The usual usage of the term "transformation" in linguistics refers to a rule that takes an input, typically called the deep structure (in the Standard Theory) or D-structure (in the extended standard theory or government and binding theory), and changes it in some restricted way to result in a surface structure (or S-structure). In TG, phrase structure rules generate deep structures. For example, a typical transformation in TG is subject-auxiliary inversion (SAI). That rule takes as its input a declarative sentence with an auxiliary, such as "John has eaten all the heirloom tomatoes", and transforms it into "Has John eaten all the heirloom tomatoes?" In the original formulation (Chomsky 1957), those rules were stated as rules that held over strings of terminals, constituent symbols or both.
- X NP AUX Y X AUX NP Y
(NP = Noun Phrase and AUX = Auxiliary)
In the 1970s, by the time of the Extended Standard Theory, following Joseph Emonds's work on structure preservation, transformations came to be viewed as holding over trees. By the end of government and binding theory, in the late 1980s, transformations were no longer structure-changing operations at all; instead, they add information to already existing trees by copying constituents.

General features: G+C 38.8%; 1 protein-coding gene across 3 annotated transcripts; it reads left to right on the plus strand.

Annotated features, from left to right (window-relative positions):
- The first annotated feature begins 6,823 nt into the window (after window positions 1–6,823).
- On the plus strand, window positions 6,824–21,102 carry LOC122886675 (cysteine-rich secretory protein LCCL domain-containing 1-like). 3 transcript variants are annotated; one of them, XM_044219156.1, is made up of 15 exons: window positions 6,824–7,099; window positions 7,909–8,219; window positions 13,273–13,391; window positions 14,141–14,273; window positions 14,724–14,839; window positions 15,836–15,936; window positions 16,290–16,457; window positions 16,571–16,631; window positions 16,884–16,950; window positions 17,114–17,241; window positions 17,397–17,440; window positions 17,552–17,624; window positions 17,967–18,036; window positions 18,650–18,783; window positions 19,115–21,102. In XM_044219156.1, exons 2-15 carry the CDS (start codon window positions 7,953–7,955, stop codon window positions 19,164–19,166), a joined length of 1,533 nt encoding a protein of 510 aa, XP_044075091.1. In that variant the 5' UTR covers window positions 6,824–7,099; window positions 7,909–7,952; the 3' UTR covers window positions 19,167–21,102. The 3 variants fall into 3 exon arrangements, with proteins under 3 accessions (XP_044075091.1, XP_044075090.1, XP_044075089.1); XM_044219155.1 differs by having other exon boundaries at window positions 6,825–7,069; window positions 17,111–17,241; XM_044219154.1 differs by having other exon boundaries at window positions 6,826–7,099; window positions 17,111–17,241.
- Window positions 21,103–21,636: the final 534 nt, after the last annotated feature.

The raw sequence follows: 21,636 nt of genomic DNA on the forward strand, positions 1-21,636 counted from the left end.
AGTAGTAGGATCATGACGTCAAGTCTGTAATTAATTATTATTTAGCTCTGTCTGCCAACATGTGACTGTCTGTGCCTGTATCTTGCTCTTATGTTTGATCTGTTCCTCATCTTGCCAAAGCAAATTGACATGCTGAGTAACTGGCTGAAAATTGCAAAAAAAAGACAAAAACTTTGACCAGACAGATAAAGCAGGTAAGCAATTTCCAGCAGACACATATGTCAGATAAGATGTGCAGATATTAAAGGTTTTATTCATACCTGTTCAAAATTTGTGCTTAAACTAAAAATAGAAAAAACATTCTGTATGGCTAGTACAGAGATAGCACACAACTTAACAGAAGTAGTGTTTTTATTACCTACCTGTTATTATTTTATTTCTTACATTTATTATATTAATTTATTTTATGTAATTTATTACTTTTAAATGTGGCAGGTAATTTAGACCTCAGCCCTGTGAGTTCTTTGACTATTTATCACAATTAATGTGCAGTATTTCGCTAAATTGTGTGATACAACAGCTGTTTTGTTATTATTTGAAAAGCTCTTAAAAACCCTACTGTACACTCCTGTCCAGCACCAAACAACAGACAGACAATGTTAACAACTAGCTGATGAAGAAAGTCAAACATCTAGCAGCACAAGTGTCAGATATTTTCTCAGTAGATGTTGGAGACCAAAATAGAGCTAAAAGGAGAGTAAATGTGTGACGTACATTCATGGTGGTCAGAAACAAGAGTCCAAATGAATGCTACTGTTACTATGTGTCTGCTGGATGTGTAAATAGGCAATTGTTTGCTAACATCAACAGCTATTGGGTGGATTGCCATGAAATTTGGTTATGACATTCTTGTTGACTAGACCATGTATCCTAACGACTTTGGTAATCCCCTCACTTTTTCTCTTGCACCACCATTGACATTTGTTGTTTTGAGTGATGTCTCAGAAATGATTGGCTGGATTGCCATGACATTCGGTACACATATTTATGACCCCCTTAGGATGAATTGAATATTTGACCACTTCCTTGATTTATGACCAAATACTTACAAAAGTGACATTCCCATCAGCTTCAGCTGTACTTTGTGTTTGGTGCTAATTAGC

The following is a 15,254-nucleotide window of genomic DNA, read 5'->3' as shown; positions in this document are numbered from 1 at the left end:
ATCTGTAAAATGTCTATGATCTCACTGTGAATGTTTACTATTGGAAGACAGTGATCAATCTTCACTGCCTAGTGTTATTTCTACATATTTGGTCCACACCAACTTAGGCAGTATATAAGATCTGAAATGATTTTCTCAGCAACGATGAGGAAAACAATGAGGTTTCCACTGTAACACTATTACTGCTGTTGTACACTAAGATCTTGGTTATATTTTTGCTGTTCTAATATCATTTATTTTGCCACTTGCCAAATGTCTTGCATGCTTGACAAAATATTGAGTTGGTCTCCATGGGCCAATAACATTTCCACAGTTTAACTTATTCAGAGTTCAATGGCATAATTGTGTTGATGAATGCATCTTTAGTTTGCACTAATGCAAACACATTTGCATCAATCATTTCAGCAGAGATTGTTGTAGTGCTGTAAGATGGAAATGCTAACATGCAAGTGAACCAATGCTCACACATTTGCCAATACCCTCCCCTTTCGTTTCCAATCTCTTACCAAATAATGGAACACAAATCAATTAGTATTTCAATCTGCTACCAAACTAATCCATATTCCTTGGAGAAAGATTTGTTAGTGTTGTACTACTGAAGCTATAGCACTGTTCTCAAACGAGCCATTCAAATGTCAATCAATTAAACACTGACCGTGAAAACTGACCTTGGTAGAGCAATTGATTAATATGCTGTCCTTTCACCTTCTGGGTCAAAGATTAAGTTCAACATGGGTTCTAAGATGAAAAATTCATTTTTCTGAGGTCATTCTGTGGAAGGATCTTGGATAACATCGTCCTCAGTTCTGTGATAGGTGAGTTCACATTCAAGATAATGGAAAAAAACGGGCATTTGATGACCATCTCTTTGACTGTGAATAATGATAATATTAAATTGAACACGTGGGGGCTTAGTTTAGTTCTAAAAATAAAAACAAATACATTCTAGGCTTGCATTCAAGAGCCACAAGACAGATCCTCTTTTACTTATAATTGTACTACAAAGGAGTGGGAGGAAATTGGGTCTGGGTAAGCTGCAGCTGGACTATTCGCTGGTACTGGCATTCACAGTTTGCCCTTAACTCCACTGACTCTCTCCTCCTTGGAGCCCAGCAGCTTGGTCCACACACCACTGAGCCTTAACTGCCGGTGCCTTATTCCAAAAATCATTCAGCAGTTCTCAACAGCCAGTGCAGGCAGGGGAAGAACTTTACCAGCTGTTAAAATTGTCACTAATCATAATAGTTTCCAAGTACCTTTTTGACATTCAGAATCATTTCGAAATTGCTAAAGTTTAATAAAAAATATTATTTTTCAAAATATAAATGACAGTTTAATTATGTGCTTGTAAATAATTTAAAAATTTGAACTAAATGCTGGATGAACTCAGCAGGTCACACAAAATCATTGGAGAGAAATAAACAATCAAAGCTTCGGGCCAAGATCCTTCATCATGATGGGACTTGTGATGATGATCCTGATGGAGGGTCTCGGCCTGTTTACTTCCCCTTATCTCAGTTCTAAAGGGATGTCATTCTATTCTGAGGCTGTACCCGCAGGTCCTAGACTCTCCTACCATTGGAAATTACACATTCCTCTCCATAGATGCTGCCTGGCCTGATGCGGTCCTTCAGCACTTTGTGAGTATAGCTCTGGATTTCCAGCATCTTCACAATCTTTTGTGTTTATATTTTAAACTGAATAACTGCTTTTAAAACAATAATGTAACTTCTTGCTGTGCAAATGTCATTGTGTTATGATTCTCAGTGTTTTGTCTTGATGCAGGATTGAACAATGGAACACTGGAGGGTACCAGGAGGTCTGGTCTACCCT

The earliest conceptions of transformations were that they were construction-specific devices. For example, there was a transformation that turned active sentences into passive ones. A different transformation raised embedded subjects into main clause subject position in sentences such as "John seems to have gone", and a third reordered arguments in the dative alternation. With the shift from rules to principles and constraints that was found in the 1970s, those construction-specific transformations morphed into general rules (all the examples just mentioned are instances of NP movement), which eventually changed into the single general rule move alpha or Move.